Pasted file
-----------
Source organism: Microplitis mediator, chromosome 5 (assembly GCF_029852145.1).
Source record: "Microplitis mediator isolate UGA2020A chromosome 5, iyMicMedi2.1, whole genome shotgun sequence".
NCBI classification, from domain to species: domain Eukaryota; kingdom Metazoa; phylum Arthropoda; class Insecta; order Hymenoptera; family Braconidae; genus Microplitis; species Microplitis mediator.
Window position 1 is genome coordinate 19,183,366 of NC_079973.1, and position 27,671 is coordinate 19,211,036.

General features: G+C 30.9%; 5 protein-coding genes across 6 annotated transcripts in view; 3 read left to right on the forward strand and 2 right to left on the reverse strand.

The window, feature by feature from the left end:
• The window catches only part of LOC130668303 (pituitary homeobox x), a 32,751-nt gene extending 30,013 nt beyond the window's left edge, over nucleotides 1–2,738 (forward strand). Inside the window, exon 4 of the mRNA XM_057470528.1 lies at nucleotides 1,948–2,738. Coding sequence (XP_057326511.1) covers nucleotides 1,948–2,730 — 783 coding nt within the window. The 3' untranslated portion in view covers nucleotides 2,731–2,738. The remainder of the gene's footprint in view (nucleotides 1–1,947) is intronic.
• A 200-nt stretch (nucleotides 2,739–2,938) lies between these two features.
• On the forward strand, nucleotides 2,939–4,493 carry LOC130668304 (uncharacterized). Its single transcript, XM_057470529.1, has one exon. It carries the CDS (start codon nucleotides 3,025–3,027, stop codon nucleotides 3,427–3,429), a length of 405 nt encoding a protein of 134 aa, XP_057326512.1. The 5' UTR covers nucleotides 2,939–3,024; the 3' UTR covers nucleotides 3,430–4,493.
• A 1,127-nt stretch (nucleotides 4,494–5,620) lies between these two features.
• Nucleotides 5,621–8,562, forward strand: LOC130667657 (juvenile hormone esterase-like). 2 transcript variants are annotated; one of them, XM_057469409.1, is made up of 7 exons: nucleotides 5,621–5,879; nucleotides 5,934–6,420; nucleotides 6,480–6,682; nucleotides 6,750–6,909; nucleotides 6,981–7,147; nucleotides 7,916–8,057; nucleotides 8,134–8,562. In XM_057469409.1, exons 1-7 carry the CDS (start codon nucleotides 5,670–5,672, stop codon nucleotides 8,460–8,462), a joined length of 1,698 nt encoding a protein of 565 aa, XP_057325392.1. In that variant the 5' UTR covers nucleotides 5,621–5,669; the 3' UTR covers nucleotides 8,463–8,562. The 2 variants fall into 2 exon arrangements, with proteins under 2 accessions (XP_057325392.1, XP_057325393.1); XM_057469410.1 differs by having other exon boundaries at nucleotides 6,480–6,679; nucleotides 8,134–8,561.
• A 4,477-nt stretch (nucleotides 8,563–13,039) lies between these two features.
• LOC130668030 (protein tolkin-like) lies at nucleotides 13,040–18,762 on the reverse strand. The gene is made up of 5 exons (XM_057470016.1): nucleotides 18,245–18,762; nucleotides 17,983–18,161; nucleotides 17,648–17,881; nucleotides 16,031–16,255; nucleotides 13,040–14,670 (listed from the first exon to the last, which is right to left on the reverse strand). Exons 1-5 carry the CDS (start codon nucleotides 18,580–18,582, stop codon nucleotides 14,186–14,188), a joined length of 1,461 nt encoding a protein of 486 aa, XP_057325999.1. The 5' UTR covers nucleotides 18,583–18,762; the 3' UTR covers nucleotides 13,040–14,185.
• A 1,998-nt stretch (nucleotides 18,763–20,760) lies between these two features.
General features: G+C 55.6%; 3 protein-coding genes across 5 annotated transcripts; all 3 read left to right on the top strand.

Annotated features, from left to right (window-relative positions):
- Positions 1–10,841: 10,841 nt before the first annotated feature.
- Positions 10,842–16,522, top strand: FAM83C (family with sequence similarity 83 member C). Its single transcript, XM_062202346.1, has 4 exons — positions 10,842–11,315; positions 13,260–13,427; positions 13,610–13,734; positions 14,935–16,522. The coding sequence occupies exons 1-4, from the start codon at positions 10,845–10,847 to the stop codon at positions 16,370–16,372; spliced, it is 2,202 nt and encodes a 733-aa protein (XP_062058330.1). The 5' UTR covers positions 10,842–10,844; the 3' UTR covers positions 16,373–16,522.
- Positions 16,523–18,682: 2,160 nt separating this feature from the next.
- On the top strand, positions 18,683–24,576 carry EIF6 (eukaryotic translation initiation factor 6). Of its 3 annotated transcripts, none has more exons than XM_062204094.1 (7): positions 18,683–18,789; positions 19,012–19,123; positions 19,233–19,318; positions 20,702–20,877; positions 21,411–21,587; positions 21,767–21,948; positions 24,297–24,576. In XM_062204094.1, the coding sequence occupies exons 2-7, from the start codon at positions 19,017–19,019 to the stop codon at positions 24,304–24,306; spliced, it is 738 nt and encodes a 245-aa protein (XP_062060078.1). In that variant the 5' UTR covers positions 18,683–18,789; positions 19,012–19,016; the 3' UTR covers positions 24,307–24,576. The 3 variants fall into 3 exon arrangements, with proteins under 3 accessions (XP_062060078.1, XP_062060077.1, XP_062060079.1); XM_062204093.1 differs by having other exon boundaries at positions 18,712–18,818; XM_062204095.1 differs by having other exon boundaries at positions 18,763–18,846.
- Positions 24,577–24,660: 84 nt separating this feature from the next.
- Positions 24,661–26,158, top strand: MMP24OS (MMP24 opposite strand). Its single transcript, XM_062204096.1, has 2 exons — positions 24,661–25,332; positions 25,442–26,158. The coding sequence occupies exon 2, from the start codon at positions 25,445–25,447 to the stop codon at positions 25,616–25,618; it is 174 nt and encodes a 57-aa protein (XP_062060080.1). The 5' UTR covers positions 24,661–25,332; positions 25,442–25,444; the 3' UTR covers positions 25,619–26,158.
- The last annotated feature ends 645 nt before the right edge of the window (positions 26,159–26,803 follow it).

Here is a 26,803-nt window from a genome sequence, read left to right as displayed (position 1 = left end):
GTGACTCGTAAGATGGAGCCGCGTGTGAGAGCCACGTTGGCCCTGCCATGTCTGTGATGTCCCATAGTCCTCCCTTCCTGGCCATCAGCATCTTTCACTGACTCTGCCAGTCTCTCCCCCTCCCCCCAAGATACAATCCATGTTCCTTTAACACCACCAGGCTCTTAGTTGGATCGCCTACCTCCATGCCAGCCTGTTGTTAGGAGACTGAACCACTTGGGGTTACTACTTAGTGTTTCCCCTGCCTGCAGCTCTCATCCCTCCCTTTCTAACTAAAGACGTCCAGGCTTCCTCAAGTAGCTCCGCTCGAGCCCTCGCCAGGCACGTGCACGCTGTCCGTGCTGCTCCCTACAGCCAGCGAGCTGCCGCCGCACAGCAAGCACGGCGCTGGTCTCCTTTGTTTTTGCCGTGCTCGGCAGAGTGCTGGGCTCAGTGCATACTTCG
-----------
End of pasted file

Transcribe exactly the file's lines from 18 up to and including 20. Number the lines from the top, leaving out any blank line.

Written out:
- Positions 10,842–16,522, top strand: FAM83C (family with sequence similarity 83 member C). Its single transcript, XM_062202346.1, has 4 exons — positions 10,842–11,315; positions 13,260–13,427; positions 13,610–13,734; positions 14,935–16,522. The coding sequence occupies exons 1-4, from the start codon at positions 10,845–10,847 to the stop codon at positions 16,370–16,372; spliced, it is 2,202 nt and encodes a 733-aa protein (XP_062058330.1). The 5' UTR covers positions 10,842–10,844; the 3' UTR covers positions 16,373–16,522.
- Positions 16,523–18,682: 2,160 nt separating this feature from the next.
- On the top strand, positions 18,683–24,576 carry EIF6 (eukaryotic translation initiation factor 6). Of its 3 annotated transcripts, none has more exons than XM_062204094.1 (7): positions 18,683–18,789; positions 19,012–19,123; positions 19,233–19,318; positions 20,702–20,877; positions 21,411–21,587; positions 21,767–21,948; positions 24,297–24,576. In XM_062204094.1, the coding sequence occupies exons 2-7, from the start codon at positions 19,017–19,019 to the stop codon at positions 24,304–24,306; spliced, it is 738 nt and encodes a 245-aa protein (XP_062060078.1). In that variant the 5' UTR covers positions 18,683–18,789; positions 19,012–19,016; the 3' UTR covers positions 24,307–24,576. The 3 variants fall into 3 exon arrangements, with proteins under 3 accessions (XP_062060078.1, XP_062060077.1, XP_062060079.1); XM_062204093.1 differs by having other exon boundaries at positions 18,712–18,818; XM_062204095.1 differs by having other exon boundaries at positions 18,763–18,846.